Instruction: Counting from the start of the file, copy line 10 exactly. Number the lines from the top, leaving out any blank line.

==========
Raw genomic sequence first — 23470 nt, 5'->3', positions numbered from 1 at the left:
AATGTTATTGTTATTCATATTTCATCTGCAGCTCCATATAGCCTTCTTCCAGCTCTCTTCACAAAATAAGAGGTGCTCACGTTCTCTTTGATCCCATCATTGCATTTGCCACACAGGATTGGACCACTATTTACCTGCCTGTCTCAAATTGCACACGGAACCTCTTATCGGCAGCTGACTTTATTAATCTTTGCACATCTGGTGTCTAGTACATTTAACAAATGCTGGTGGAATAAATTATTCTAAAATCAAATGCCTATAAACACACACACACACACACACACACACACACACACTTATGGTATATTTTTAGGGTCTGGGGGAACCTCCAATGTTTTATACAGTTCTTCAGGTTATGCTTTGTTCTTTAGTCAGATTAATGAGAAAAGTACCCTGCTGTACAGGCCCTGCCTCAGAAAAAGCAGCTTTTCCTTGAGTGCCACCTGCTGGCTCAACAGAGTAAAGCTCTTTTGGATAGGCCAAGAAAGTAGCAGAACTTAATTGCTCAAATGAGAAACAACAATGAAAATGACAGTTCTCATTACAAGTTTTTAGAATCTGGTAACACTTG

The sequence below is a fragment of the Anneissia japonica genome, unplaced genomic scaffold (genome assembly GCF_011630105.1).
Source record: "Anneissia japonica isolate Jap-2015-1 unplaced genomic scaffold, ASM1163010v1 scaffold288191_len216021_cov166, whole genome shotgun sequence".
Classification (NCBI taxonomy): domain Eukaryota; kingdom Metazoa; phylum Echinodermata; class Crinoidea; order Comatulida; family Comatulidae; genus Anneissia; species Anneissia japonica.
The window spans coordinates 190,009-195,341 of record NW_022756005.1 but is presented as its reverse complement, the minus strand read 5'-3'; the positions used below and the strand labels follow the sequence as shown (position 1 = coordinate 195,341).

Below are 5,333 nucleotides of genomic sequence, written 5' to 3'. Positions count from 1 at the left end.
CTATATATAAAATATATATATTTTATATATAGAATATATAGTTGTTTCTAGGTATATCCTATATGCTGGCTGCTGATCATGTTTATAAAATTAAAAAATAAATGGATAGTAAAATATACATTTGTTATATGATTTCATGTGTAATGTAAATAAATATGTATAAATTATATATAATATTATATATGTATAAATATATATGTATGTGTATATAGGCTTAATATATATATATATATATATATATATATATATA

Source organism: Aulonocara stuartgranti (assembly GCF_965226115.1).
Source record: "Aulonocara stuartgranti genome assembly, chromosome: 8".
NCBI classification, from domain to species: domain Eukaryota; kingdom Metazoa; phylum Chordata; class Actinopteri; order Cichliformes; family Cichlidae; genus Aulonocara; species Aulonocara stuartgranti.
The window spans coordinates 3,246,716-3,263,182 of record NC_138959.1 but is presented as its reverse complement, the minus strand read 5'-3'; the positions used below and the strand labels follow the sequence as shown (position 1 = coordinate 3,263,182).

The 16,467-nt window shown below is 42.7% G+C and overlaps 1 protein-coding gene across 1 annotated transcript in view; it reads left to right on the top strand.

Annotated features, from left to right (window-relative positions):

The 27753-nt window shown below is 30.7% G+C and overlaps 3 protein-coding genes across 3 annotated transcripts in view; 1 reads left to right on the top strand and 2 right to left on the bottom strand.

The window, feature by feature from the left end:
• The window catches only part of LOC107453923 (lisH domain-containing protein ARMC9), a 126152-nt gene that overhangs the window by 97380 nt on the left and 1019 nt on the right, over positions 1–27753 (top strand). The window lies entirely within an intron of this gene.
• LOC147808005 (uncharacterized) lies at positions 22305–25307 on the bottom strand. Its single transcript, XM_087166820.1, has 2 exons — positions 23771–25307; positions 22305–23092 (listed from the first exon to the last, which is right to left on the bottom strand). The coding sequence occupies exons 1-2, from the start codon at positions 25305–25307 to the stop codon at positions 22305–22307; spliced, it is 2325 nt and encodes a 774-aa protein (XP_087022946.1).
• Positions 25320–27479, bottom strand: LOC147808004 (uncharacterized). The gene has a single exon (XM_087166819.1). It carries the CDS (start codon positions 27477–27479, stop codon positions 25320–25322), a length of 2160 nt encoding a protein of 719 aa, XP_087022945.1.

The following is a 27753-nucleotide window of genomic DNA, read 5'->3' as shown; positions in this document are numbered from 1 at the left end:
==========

Source record: "Aulonocara stuartgranti genome assembly, chromosome: 8".